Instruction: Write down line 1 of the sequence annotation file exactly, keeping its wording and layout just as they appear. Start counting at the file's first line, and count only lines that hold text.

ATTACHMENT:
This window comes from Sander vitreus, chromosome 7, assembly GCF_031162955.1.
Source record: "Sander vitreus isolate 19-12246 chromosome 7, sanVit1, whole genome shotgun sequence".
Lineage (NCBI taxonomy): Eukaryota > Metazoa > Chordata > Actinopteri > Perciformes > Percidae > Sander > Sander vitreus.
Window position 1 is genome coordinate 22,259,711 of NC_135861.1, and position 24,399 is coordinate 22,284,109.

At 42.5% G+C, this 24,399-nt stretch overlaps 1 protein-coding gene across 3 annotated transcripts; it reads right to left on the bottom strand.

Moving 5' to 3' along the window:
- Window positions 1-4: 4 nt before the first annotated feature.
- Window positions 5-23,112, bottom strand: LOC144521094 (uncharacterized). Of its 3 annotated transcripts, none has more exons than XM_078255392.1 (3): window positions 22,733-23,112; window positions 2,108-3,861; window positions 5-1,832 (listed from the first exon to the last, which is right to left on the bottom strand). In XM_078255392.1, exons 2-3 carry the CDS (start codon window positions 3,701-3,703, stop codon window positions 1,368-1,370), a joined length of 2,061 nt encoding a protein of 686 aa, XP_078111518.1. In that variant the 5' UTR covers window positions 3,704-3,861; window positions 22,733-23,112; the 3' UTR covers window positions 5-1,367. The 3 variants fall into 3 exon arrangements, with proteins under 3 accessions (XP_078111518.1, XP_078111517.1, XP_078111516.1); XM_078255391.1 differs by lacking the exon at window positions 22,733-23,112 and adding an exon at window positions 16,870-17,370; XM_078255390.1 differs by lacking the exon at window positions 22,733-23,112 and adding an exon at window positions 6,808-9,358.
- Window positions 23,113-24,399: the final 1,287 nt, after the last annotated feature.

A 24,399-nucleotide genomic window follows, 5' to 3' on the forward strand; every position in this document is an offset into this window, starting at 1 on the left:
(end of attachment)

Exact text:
This window comes from Sander vitreus, chromosome 7, assembly GCF_031162955.1.